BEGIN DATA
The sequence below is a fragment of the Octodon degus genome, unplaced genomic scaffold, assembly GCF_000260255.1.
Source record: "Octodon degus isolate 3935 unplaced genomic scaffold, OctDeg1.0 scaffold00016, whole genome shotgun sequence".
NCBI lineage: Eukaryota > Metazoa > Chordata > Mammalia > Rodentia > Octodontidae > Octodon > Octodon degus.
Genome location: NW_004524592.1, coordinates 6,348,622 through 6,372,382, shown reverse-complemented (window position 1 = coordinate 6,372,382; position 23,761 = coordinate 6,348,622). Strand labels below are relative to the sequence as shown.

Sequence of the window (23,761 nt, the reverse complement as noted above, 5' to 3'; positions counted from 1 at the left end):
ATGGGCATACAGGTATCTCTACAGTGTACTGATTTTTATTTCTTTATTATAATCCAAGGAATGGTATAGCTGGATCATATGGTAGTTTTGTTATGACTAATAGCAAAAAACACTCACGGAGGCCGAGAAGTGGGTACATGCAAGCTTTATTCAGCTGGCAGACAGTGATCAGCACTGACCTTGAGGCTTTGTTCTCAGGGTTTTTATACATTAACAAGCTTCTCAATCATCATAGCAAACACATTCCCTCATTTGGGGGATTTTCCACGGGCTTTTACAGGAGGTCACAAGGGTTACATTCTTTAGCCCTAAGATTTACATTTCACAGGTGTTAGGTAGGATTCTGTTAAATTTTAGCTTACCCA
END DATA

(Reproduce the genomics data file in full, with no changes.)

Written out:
The sequence below is a fragment of the Octodon degus genome, unplaced genomic scaffold, assembly GCF_000260255.1.
Source record: "Octodon degus isolate 3935 unplaced genomic scaffold, OctDeg1.0 scaffold00016, whole genome shotgun sequence".
NCBI lineage: Eukaryota > Metazoa > Chordata > Mammalia > Rodentia > Octodontidae > Octodon > Octodon degus.
Genome location: NW_004524592.1, coordinates 6,348,622 through 6,372,382, shown reverse-complemented (window position 1 = coordinate 6,372,382; position 23,761 = coordinate 6,348,622). Strand labels below are relative to the sequence as shown.

Sequence of the window (23,761 nt, the reverse complement as noted above, 5' to 3'; positions counted from 1 at the left end):
ATGGGCATACAGGTATCTCTACAGTGTACTGATTTTTATTTCTTTATTATAATCCAAGGAATGGTATAGCTGGATCATATGGTAGTTTTGTTATGACTAATAGCAAAAAACACTCACGGAGGCCGAGAAGTGGGTACATGCAAGCTTTATTCAGCTGGCAGACAGTGATCAGCACTGACCTTGAGGCTTTGTTCTCAGGGTTTTTATACATTAACAAGCTTCTCAATCATCATAGCAAACACATTCCCTCATTTGGGGGATTTTCCACGGGCTTTTACAGGAGGTCACAAGGGTTACATTCTTTAGCCCTAAGATTTACATTTCACAGGTGTTAGGTAGGATTCTGTTAAATTTTAGCTTACCCA